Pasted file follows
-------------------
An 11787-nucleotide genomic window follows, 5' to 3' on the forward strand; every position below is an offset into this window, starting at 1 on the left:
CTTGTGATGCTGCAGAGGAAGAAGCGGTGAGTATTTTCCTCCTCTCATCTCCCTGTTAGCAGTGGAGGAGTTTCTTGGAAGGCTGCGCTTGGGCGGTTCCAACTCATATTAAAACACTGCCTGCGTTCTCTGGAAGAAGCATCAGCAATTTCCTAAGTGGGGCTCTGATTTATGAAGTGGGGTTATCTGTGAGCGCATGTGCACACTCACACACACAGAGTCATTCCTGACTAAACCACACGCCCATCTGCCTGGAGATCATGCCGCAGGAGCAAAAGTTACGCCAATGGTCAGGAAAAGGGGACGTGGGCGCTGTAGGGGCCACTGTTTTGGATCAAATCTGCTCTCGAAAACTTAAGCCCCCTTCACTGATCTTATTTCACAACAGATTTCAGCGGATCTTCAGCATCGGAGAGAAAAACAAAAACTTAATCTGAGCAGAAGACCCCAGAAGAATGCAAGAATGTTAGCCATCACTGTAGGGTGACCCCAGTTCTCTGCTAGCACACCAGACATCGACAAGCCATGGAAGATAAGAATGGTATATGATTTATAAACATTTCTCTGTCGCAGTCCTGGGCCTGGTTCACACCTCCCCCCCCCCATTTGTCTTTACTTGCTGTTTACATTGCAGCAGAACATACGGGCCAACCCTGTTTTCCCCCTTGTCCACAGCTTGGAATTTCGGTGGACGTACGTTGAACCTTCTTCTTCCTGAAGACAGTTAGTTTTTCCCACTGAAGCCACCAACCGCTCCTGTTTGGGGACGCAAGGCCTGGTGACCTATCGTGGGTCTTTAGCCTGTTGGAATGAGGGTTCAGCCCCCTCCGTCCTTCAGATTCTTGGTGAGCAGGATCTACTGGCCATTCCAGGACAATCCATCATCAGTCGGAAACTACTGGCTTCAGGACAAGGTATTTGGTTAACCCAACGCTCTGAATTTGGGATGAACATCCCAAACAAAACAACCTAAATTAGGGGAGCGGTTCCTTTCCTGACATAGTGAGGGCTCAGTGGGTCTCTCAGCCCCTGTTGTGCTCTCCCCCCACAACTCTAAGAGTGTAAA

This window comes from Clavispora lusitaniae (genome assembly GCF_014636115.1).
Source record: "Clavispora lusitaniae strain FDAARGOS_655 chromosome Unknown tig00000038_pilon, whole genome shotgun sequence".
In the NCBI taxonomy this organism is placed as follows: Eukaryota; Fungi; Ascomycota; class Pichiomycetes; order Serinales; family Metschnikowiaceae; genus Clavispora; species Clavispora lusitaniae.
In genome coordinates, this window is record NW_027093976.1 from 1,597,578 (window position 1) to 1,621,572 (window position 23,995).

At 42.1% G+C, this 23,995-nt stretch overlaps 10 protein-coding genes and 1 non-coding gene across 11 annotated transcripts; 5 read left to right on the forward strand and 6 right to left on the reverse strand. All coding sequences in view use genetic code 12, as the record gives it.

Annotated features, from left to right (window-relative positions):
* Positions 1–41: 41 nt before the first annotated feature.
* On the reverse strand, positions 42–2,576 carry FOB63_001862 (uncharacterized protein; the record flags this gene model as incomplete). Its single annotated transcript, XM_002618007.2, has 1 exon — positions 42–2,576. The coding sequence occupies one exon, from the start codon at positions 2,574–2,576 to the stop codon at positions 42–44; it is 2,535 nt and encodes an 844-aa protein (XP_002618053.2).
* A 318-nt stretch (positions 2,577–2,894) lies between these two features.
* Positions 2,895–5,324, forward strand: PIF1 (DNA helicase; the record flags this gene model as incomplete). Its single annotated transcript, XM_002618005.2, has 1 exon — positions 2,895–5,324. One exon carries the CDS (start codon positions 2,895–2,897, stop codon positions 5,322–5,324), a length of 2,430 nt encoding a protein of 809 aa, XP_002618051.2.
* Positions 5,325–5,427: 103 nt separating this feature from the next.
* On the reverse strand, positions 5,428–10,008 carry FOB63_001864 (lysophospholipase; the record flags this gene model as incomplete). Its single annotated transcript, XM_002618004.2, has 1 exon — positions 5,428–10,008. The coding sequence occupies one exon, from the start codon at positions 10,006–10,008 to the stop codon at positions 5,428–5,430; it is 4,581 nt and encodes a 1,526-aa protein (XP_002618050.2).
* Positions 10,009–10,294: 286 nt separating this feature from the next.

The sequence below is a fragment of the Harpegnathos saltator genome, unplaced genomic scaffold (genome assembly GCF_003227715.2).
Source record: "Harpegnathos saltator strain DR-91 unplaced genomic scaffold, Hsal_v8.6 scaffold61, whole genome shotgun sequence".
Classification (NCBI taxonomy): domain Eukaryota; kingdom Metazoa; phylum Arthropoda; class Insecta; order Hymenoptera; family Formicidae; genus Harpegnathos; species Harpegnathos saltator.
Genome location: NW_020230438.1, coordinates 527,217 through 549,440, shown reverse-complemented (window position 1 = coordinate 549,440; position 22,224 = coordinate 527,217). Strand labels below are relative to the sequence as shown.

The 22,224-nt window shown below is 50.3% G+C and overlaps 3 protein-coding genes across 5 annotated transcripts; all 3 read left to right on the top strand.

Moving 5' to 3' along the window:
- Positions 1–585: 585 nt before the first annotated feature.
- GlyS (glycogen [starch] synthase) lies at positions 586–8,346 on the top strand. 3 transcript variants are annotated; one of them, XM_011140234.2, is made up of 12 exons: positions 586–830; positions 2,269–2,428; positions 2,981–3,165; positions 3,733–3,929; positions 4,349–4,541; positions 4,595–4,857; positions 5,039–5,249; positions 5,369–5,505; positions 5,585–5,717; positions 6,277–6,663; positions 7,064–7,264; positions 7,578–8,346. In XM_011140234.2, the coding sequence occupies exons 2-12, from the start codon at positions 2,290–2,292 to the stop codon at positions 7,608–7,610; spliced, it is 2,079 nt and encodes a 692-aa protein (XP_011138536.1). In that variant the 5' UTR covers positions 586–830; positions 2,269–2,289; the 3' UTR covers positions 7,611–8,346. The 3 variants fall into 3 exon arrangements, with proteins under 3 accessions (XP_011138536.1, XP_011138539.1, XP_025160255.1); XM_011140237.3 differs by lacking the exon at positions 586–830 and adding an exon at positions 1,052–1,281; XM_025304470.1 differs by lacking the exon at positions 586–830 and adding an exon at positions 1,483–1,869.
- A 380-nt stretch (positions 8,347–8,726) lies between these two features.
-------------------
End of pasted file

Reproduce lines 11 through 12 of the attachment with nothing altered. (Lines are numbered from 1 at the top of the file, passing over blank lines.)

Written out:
* A 318-nt stretch (positions 2,577–2,894) lies between these two features.
* Positions 2,895–5,324, forward strand: PIF1 (DNA helicase; the record flags this gene model as incomplete). Its single annotated transcript, XM_002618005.2, has 1 exon — positions 2,895–5,324. One exon carries the CDS (start codon positions 2,895–2,897, stop codon positions 5,322–5,324), a length of 2,430 nt encoding a protein of 809 aa, XP_002618051.2.